How do you capture Subnetwork packets in Pfsense ?
user5901 last edited by
I have a pfSense installed as a Router in my local network & am able to trace all the ip passing through LAN or wlan in my local network. but how can i trace the traffic of subnets under my local network. ?
Architecture :- Let me explain my architecture to you, I have a local network of 192.168.1.0/24 and I can monitor all the LAN/WLAN traffic of this network. Now Let us suppose if a user with ip 192.168.1.10 makes a hotspot/wifi using his system and creates a subnetwork of 10.10.2.0/24 range. So,will I be able to detect the traffic/Packets of this subnetwork which is created by making hotspots. ?
Thanks in Advance
cmb last edited by
Now Let us suppose if a user with ip 192.168.1.10 makes a hotspot/wifi using his system and creates a subnetwork of 10.10.2.0/24 range. So,will I be able to detect the traffic/Packets of this subnetwork which is created by making hotspots. ?
In that circumstance the 10.10.2 won't be visible beyond that client itself, as it'll NAT everything to 192.168.1.10. On your network, it looks like a single device.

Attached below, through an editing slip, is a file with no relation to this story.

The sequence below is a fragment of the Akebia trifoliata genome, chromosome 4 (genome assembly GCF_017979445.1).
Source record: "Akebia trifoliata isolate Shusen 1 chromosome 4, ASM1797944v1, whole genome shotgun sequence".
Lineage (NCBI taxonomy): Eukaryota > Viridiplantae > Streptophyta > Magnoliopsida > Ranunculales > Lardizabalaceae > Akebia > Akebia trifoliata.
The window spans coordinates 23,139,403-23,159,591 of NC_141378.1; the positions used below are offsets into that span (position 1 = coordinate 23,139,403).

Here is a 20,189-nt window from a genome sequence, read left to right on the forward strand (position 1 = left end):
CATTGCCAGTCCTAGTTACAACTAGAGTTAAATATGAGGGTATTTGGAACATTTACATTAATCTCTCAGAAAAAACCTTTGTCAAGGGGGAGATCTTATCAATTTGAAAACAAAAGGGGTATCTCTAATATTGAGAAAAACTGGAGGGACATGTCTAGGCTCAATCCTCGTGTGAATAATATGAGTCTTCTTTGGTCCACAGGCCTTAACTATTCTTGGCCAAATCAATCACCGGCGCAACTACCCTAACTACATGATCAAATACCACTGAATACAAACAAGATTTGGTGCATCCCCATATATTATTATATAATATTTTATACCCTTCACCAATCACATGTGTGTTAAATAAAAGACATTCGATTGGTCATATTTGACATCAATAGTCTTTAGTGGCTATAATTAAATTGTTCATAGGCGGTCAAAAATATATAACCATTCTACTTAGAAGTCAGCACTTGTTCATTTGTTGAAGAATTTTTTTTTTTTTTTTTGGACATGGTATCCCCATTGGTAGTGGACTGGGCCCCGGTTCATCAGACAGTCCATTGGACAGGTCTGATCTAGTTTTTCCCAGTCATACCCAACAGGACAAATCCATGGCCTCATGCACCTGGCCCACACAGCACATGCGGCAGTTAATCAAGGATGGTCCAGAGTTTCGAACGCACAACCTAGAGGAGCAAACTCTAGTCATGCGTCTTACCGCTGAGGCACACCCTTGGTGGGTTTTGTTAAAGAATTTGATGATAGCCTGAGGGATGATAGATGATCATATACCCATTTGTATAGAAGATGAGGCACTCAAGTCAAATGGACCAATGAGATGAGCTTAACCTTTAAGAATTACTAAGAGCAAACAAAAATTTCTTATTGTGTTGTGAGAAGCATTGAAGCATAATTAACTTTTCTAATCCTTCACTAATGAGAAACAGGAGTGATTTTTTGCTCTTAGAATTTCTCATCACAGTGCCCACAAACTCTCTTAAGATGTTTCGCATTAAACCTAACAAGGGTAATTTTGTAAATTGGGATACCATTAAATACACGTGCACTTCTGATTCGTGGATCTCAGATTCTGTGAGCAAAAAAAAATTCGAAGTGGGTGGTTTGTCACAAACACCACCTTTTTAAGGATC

Are you asking how to detect downstream NATs that are using multiple clients? Normally this is done by looking at the TTL of the traffic coming from the hosts.. Since any nat routers, even pfsense normally removes 1 from the TTL value.
So windows for example normally sends packets with TTL of 128, if your seeing packets at pfsense with TTL of 127, then that packet went through a router(hop) that did or did not do nat.. You could do this automatically with switch before pfsense sending sflow to some sort of analyzer that was looking for this and logging/alerting on it.
You could also use some form of OS fingerprinting on the traffic and looking at other details in the traffic look for something that points to different OSes being used from the same IP at the same time. Since it is possible to configure your router not to decrement the TTL if your trying to hide your NAT… Have done this back in the day when some ISPs where saying you could only have 1 device connected, etc..
Do a simple google for nat discovery/detection